may the gift they make of themselves
in the service of others be transfigured.

R. Our Father, send your Spirit
to renew the face of the earth.

To sick people, send the Spirit of fortitude:
that they have the courage to offer their passion,
in union with the eucharist of your Son Jesus Christ.

R. Our Father, send your Spirit
to renew the face of the earth.

Send us, finally, the Spirit of wisdom,
so that, in all circumstances,
we may love the benevolent plan of your Providence;
also send us the Spirit of understanding,
so that we may find in your Word the answers to our questions;
sends us also the Spirit of fear of the Lord,
so that we may remain faithful to your love,
and fear only what could separate us from you.

R. Our Father, send your Spirit
to renew the face of the earth.

At the end, the leader introduces the Lord’s Prayer:

United in the Spirit and in the communion of the Church,
we dare to pray as the Lord Jesus himself
taught us:

The Our Father is said or sung:

Our Father…

Continuing immediately with:

For the kingdom, the power, and the glory are yours, now and forever.

Then the leader invites those present to share a sign of peace:

We have just joined our voices
with that of the Lord Jesus to pray to the Father.
We are sons and daughters in the Son.
In the love that unites us with one another,
renewed by the word of God,
we can exchange a gesture of peace,
a sign of the communion
we receive from the Lord.

All then exchange a greeting of peace from a distance, for example, by bowing deeply towards each other in turn; or, as a family, by blowing each other a kiss.

All sit down.

SPIRITUAL COMMUNION

The leader says:
When we can’t receive sacramental communion
for lack of a Mass,
Pope Francis urges us to practice spiritual communion,
also called “communion of desire.”
The Council of Trent reminds us that this
“consists in an ardent desire to feed on the Heavenly Bread,
with a living faith that acts through charity
and that makes us participants in the fruits and graces of the Sacrament.”
The value of our spiritual communion
depends therefore on our faith in the presence of Christ in the Eucharist
as a source of life, love and unity,
and our desire to receive Communion in spite of our inability to do so.

With that in mind, I now invite you to bow your head,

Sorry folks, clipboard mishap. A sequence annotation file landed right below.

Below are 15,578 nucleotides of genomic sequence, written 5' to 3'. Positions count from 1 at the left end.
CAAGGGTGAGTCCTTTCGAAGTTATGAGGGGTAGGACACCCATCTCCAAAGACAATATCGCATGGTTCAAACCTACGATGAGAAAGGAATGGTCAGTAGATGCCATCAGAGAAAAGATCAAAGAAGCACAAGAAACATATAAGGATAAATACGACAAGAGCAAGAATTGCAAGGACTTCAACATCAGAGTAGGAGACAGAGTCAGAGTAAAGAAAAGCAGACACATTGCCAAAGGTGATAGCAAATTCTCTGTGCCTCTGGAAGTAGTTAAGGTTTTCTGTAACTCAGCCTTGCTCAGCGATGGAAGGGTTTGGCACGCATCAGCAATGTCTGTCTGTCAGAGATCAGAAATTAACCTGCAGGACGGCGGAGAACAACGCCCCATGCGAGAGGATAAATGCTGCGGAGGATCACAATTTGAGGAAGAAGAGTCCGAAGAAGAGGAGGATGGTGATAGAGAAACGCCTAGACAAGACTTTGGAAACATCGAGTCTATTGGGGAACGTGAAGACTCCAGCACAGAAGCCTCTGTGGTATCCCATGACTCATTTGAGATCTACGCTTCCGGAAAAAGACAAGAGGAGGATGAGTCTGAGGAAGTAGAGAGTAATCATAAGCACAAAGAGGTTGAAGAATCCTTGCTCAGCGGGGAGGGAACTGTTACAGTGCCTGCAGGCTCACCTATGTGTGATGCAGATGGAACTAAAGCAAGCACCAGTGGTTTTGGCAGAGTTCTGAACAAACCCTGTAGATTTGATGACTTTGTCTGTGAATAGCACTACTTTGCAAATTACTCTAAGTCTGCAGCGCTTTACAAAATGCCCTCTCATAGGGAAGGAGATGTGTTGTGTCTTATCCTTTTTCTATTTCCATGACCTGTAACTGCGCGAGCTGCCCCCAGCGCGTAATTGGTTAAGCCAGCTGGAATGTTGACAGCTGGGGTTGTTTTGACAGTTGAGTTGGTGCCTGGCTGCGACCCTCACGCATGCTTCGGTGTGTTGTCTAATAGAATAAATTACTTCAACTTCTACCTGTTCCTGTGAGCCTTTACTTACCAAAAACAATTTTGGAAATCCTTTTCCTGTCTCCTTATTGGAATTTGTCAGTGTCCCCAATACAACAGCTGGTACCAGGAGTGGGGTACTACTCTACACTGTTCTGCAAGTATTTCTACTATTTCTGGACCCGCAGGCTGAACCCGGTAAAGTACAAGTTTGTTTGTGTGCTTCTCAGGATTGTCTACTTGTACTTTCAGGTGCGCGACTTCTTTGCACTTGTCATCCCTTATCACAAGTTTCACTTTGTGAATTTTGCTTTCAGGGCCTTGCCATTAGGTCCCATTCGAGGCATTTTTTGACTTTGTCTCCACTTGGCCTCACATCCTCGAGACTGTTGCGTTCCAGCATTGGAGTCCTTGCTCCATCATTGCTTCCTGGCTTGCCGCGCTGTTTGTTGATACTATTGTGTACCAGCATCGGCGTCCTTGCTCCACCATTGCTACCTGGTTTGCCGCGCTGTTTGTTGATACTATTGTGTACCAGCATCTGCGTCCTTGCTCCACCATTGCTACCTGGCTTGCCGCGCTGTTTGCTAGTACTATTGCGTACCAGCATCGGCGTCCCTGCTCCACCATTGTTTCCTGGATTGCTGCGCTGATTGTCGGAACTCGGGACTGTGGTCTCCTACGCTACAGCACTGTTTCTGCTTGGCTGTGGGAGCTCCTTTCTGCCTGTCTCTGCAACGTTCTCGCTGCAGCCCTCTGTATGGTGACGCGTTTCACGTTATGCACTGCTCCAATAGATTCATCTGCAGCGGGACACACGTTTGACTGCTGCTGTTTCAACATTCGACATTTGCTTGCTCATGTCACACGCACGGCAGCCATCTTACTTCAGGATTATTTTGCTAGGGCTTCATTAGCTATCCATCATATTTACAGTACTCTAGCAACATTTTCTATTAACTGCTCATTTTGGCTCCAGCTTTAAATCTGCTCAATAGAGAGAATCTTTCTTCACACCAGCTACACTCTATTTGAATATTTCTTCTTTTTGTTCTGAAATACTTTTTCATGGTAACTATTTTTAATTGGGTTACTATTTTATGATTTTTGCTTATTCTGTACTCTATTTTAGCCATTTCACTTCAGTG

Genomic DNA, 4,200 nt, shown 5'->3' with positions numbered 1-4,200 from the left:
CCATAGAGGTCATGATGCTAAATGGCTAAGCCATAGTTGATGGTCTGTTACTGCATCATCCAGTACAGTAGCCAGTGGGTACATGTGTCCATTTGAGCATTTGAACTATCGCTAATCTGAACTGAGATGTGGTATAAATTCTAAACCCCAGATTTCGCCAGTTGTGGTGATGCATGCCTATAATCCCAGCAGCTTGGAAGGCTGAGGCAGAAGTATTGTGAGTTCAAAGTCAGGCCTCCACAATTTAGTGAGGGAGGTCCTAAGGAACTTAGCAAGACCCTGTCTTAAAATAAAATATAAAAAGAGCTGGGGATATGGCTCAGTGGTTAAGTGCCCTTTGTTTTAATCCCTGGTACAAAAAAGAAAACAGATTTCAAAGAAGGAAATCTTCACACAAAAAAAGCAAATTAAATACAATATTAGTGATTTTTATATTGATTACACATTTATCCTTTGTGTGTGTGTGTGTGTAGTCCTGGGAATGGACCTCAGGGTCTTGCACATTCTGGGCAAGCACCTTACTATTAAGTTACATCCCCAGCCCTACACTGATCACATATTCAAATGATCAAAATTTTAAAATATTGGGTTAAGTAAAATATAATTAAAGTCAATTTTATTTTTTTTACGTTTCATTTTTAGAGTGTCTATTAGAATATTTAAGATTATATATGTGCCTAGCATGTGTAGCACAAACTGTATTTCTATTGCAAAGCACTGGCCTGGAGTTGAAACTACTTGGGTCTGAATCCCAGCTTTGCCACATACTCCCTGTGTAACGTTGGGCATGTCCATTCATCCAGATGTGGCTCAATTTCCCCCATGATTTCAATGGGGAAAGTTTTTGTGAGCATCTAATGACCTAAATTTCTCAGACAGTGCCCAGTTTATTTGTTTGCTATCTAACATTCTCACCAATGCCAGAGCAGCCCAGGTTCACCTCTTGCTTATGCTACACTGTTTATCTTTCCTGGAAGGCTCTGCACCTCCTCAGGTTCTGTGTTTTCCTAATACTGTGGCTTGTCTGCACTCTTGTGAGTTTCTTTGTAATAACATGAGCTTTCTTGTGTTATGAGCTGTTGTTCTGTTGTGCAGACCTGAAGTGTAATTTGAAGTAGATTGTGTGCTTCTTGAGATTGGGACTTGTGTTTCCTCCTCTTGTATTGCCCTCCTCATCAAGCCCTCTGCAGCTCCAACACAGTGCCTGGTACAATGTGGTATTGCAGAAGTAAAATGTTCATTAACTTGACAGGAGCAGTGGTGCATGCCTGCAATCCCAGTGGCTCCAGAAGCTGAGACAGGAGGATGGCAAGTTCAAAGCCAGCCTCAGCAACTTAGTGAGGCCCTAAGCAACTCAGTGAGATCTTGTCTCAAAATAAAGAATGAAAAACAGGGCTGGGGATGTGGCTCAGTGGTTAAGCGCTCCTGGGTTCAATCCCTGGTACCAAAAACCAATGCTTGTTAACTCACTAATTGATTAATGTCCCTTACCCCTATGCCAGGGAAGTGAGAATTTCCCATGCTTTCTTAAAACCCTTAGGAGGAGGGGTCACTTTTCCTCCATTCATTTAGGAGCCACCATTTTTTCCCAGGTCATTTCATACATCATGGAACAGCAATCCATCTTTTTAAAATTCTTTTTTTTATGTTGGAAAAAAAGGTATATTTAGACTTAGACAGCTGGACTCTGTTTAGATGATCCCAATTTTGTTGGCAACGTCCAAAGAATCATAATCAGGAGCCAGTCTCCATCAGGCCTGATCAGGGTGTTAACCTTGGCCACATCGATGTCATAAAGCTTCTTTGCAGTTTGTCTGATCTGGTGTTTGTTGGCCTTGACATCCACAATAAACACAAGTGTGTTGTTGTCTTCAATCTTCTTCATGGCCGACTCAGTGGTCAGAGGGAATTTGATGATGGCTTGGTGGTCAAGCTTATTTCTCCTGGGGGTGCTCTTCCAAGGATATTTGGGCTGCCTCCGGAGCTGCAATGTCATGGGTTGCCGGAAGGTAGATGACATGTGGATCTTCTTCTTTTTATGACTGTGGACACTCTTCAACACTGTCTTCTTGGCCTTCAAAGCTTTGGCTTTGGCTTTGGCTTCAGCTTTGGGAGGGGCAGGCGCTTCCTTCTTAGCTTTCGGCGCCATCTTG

to close your eyes and recollect yourselves.

Silence

Deep in our hearts,
may a burning desire arise within us to unite ourselves with Jesus,
in sacramental communion,
and then to bring His love to life into our lives,
loving others as He loved us.

All remain in silence for 5 minutes for a heart-to-heart conversation with Christ Jesus

A hymn of thanksgiving is sung.

All stand.

The leader says, in the name of all, the blessing:

Through the intercession of St. N.
[patron saint of the parish, diocese or country],
and of all the saints of God,
May the God of perseverance and courage
grant us to manifest throughout our lives
the spirit of sacrifice, compassion and love
of Christ Jesus.
Thus, in the communion of the Holy Spirit,
we will give glory to God,
the Father of our Lord Jesus Christ,
for ever and ever!
Amen.

The celebration can be ended by singing an antiphon or hymn to the Blessed Virgin Mary.

To continue to sanctify this Sunday, it would be good to reconnect with the venerable tradition of Sunday vespers by celebrating, towards the end of the afternoon, the office of the Liturgy of the Hours that you can find online, or we can take this Sunday’s Evening Prayer, which can be found on the Magnificat website.

For upcoming Sundays and for Holy Week, we will offer you increasingly rich formulas, to help you continue to celebrate, despite everything, the special seasons of our Christian life, for the glory of God and the salvation of the world.